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Nuclear Radiation: Time Bombs in Our Bodies

Our bodies' fight against the damages nuclear radiation caused can take for months. Even the tiniest infection could have death as consequence.


"It is like Russian roulette!" That was the answer a German researcher on the subject of radiation gave three years ago when asked if it was save to eat the mushrooms that grew in the Bavarian forest and which effects the dose of absorbed nuclear radiation would have in the worst case. Even five years after the nuclear incident it is difficult to estimate the implications of the catastrophe on humans. According to experts the effects on the human body can vary.

The contaminated helicopters from the fire fighting at Chernobyl were never put into service again
T. Micke

There are two different types of damages from nuclear radiation. The first type concerned the fire fighters and helpers that were working close to the burning reactor mostly with helicopters - but also the people in the neighbouring villages. They were all exposed to a high amount of radiation.

The American doctor Robert Gale operated a dozen Chernobyl cases at Hospital 6 in Moscow: "Severe tissue damages are the result. The radiation syndrome appears within a few days. Nausea, headaches, fever and dizziness are the symptoms. Later on appear gastric and intestinal problems, internal bleedings and hair loss"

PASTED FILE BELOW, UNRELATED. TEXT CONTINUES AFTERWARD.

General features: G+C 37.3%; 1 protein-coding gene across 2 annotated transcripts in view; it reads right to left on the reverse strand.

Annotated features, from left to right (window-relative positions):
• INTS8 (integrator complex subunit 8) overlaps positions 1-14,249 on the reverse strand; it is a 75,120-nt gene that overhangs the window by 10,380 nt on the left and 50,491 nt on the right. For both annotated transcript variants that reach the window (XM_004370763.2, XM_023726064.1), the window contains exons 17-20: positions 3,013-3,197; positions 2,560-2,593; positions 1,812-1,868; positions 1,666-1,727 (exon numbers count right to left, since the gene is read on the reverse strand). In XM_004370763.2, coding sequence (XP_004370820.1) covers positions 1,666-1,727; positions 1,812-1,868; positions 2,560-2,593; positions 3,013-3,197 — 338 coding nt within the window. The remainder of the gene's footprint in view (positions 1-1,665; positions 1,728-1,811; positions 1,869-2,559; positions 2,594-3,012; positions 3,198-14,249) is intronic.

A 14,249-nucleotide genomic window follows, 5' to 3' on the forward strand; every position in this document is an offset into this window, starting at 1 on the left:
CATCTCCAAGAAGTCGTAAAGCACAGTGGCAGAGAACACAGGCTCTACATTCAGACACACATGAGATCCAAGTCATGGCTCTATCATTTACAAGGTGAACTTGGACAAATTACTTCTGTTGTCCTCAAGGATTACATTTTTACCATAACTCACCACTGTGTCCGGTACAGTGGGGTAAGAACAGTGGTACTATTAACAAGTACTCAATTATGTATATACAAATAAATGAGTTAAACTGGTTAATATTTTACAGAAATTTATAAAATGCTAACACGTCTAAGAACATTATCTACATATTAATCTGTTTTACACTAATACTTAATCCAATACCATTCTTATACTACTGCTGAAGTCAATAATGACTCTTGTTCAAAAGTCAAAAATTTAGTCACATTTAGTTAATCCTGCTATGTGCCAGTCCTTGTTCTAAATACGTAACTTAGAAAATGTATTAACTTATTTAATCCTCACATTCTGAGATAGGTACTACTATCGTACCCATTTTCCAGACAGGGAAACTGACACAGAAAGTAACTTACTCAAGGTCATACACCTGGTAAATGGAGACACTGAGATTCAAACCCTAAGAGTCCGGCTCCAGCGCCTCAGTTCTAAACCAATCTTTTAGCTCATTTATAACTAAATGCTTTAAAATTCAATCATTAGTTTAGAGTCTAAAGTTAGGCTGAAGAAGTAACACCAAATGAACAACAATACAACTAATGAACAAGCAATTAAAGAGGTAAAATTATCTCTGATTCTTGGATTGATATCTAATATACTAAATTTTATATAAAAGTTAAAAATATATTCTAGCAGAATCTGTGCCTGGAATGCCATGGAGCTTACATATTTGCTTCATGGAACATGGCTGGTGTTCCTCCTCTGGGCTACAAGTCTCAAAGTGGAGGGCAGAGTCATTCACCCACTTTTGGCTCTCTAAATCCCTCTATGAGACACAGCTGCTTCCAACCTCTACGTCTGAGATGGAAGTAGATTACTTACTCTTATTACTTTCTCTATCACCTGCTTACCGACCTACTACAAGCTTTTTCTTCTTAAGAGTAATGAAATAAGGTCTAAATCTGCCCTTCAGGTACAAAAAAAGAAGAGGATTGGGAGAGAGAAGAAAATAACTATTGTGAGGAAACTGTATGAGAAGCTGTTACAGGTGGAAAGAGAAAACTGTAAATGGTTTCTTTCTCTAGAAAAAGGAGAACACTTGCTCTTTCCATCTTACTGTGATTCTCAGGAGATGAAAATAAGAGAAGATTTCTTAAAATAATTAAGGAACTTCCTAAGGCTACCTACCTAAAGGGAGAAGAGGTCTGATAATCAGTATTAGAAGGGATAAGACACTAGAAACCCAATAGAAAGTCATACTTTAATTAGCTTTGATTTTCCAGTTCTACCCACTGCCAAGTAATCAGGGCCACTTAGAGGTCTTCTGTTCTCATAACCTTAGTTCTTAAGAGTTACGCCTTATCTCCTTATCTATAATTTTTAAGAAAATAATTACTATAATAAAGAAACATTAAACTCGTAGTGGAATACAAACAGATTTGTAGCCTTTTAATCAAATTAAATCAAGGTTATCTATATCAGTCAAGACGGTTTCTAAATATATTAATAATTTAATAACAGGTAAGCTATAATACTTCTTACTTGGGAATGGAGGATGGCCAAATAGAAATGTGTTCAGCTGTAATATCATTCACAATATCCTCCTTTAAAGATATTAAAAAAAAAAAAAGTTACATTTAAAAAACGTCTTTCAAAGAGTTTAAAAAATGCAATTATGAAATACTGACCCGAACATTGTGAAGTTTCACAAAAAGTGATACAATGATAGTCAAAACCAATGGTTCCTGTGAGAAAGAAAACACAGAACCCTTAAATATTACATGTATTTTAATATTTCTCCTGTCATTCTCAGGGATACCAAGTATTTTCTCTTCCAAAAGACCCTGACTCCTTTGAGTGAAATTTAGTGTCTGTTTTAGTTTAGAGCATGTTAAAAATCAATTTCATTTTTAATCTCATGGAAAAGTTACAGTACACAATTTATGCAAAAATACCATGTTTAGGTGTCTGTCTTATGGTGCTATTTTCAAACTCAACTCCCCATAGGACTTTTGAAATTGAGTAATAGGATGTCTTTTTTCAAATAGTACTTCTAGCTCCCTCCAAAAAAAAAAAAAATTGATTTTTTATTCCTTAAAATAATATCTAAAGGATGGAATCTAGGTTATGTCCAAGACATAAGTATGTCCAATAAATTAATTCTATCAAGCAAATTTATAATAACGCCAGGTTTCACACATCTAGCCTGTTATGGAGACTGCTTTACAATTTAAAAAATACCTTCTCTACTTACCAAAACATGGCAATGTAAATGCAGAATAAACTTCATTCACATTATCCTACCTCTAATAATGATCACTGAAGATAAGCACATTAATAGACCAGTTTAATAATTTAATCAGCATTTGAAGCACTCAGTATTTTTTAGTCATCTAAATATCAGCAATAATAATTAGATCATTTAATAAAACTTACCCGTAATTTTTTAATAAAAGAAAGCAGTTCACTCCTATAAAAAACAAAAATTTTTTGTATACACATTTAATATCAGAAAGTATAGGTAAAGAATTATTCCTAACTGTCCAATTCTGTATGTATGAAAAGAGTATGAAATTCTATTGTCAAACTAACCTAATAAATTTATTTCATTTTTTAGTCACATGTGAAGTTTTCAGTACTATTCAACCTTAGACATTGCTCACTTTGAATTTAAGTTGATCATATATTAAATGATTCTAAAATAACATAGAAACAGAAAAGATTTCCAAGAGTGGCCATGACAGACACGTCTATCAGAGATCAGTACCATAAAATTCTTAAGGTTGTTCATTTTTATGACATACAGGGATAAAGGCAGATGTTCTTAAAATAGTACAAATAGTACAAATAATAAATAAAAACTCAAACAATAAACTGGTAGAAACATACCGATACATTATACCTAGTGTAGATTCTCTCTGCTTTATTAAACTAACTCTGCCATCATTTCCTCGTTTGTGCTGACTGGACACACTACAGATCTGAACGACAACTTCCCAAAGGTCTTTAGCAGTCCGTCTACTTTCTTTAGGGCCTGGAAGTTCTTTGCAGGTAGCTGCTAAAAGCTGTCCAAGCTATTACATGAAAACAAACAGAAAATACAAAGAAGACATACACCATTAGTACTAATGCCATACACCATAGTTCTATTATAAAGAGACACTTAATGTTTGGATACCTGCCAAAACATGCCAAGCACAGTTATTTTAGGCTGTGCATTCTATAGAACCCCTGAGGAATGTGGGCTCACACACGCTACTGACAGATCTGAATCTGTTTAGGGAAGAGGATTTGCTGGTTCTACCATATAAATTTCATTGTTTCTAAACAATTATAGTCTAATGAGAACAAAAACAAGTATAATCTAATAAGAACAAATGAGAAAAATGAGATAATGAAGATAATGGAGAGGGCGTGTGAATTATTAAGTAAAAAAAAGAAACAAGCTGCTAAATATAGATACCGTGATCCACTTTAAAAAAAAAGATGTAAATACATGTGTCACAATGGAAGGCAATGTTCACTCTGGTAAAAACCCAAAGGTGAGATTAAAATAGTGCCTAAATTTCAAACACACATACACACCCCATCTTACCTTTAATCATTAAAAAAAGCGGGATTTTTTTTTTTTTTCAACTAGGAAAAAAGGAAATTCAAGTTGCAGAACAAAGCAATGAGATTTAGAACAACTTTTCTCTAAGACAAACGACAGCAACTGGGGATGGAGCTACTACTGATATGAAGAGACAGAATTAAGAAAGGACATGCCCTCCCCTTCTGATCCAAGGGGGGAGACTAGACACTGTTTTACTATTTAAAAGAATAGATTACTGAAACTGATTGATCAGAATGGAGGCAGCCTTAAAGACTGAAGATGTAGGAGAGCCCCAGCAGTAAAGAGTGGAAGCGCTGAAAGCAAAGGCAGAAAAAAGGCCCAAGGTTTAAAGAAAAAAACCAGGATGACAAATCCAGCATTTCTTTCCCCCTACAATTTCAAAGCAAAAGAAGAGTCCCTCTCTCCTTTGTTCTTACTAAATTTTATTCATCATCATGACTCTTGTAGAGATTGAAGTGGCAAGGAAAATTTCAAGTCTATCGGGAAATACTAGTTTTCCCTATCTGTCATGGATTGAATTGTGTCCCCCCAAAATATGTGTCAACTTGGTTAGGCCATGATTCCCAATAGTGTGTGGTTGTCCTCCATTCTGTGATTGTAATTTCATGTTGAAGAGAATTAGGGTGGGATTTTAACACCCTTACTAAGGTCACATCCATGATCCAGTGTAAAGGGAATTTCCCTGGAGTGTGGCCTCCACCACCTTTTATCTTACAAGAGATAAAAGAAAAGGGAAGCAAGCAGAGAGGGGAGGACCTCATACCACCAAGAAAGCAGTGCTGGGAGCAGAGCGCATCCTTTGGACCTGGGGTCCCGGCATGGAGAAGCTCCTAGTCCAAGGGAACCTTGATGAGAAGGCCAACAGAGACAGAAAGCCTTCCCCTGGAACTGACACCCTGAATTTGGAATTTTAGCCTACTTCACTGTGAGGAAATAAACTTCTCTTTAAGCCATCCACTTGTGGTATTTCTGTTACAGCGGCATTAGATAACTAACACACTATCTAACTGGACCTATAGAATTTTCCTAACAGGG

Depending on the intensity of the radiation millions of cells die within hours or days. If too much tissue of an organ is affected, the person dies. The battle between the body and the radioactive particles can take up to a few months.

It is very difficult to protect patients suffering from radiation sickness from harmless infections like colds or the flu because their immune system in weakened. A lot of Chernobyl victims can only be kept alive in sterile plastic tents.

Professor Dr. Tibor Szepesi, doctor at the General Hospital in Vienna: "We examined 321 patients that were exposed to a high level of radiation. Obviously the same amount of radiation can cause different body reactions. A dose that may only cause mild damage to one person may cause another to die. We think it depends on the state of health the person was before the accident, if they had stress or were nervous, if they were asleep or working at the time."

Dr. Peter Weish, member of the academy of sciences, used to work at the atomic research centre in Seibersdorf (Lower Austria). He explains which effect small amounts of radiation have on the human body: "You could compare nuclear radiation to a hail of tiny missiles. These missiles pierce through the cells and destroy essential parts of them like the chromosomes. Often the cells die off. The consequences aren't severe if only a few cells are affected. However if it does not die, the cell passes on faulty or incomplete information during its multiplication."


The consequences are tumours or even abnormalities of embryos. It can take years until such a cell has an effect - they are little time bombs in the human body.